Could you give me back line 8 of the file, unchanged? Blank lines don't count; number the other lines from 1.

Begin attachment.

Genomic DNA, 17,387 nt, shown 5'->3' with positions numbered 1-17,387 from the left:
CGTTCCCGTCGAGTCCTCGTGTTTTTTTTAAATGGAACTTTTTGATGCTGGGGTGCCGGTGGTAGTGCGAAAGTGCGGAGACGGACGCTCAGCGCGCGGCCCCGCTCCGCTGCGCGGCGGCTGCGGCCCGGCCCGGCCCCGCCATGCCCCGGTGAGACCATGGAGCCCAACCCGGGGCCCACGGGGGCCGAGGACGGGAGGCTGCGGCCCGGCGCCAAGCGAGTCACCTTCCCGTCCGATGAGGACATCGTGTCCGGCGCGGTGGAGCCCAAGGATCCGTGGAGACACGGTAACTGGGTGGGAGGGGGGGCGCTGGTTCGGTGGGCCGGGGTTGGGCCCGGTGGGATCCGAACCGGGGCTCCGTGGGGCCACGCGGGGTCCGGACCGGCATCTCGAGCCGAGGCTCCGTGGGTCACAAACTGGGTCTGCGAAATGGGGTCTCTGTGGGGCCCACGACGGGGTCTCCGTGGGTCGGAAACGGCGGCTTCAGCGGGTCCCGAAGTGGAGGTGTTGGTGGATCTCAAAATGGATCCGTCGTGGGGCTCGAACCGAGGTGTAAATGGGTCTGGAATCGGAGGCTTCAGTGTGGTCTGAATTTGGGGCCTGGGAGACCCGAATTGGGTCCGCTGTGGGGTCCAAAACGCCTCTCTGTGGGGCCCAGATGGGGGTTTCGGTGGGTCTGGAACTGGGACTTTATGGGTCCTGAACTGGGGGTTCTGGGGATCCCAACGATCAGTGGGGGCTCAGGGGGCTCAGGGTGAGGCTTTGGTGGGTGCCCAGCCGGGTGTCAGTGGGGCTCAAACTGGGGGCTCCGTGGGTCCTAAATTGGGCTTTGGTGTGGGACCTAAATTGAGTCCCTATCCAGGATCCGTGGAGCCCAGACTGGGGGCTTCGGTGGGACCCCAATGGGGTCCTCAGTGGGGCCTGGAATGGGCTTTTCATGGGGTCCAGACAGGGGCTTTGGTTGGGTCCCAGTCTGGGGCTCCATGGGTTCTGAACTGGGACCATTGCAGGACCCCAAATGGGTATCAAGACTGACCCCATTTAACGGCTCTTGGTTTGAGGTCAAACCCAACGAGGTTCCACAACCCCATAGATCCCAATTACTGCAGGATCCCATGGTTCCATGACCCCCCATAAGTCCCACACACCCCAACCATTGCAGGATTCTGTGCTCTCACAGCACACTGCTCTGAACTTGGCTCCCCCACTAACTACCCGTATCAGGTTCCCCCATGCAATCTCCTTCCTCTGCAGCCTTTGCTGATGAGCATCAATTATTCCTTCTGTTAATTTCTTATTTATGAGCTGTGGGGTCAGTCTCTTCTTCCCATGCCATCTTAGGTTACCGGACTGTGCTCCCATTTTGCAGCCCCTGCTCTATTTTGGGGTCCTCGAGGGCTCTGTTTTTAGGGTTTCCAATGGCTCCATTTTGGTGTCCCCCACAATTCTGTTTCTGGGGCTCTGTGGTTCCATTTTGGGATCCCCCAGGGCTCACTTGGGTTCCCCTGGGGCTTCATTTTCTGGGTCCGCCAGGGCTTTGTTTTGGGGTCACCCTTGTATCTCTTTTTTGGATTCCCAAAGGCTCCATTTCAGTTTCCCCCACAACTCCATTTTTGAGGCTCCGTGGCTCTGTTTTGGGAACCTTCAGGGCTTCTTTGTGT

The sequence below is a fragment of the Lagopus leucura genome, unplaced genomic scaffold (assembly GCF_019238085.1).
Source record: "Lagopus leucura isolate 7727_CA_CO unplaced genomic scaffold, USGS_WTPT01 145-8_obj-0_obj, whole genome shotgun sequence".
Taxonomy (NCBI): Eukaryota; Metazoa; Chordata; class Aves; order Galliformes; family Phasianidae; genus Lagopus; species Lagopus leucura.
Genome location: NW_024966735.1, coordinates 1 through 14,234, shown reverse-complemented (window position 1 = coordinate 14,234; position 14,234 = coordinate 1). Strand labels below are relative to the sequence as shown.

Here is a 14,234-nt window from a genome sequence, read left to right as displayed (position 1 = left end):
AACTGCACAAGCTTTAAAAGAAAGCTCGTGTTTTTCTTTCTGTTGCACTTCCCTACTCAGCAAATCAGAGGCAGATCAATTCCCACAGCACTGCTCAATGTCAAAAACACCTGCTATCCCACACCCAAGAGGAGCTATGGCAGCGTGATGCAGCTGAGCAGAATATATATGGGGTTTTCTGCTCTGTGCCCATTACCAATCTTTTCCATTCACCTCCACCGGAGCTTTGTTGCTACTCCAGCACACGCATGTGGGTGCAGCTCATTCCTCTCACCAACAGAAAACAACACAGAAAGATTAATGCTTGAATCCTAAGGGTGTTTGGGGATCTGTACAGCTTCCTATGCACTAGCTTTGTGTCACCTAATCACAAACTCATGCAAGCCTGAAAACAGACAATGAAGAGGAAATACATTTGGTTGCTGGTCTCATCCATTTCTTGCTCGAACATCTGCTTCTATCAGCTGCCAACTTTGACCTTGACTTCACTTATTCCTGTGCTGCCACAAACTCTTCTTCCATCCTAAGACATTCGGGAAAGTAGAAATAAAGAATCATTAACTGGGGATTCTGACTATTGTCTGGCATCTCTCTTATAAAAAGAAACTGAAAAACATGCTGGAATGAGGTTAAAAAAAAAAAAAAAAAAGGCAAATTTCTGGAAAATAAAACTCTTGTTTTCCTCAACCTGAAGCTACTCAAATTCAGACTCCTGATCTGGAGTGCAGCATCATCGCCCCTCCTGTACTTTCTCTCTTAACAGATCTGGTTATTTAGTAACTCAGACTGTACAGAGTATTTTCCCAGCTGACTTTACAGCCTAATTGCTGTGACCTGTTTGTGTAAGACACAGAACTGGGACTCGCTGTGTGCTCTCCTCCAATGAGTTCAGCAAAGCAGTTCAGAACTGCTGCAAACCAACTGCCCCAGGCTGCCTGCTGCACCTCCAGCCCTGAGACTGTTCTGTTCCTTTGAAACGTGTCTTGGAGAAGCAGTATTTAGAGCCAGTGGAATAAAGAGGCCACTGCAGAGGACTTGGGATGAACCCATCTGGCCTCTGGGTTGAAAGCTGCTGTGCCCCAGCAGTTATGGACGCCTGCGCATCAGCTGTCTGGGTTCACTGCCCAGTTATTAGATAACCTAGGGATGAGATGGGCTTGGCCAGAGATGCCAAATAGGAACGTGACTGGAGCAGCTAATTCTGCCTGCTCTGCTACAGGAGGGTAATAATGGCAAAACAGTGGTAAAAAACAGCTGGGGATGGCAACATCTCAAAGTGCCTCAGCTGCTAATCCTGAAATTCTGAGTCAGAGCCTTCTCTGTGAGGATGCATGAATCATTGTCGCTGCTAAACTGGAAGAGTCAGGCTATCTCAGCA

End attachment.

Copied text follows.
AACTGCACAAGCTTTAAAAGAAAGCTCGTGTTTTTCTTTCTGTTGCACTTCCCTACTCAGCAAATCAGAGGCAGATCAATTCCCACAGCACTGCTCAATGTCAAAAACACCTGCTATCCCACACCCAAGAGGAGCTATGGCAGCGTGATGCAGCTGAGCAGAATATATATGGGGTTTTCTGCTCTGTGCCCATTACCAATCTTTTCCATTCACCTCCACCGGAGCTTTGTTGCTACTCCAGCACACGCATGTGGGTGCAGCTCATTCCTCTCACCAACAGAAAACAACACAGAAAGATTAATGCTTGAATCCTAAGGGTGTTTGGGGATCTGTACAGCTTCCTATGCACTAGCTTTGTGTCACCTAATCACAAACTCATGCAAGCCTGAAAACAGACAATGAAGAGGAAATACATTTGGTTGCTGGTCTCATCCATTTCTTGCTCGAACATCTGCTTCTATCAGCTGCCAACTTTGACCTTGACTTCACTTATTCCTGTGCTGCCACAAACTCTTCTTCCATCCTAAGACATTCGGGAAAGTAGAAATAAAGAATCATTAACTGGGGATTCTGACTATTGTCTGGCATCTCTCTTATAAAAAGAAACTGAAAAACATGCTGGAATGAGGTTAAAAAAAAAAAAAAAAAAGGCAAATTTCTGGAAAATAAAACTCTTGTTTTCCTCAACCTGAAGCTACTCAAATTCAGACTCCTGATCTGGAGTGCAGCATCATCGCCCCTCCTGTACTTTCTCTCTTAACAGATCTGGTTATTTAGTAACTCAGACTGTACAGAGTATTTTCCCAGCTGACTTTACAGCCTAATTGCTGTGACCTGTTTGTGTAAGACACAGAACTGGGACTCGCTGTGTGCTCTCCTCCAATGAGTTCAGCAAAGCAGTTCAGAACTGCTGCAAACCAACTGCCCCAGGCTGCCTGCTGCACCTCCAGCCCTGAGACTGTTCTGTTCCTTTGAAACGTGTCTTGGAGAAGCAGTATTTAGAGCCAGTGGAATAAAGAGGCCACTGCAGAGGACTTGGGATGAACCCATCTGGCCTCTGGGTTGAAAGCTGCTGTGCCCCAGCAGTTATGGACGCCTGCGCATCAGCTGTCTGGGTTCACTGCCCAGTTATTAGATAACCTAGGGATGAGATGGGCTTGGCCAGAGATGCCAAATAGGAACGTGACTGGAGCAGCTAATTCTGCCTGCTCTGCTACAGGAGGGTAATAATGGCAAAACAGTGGTAAAAAACAGCTGGGGATGGCAACATCTCAAAGTGCCTCAGCTGCTAATCCTGAAATTCTGAGTCAGAGCCTTCTCTGTGAGGATGCATGAATCATTGTCGCTGCTAAACTGGAAGAGTCAGGCTATCTCAGCA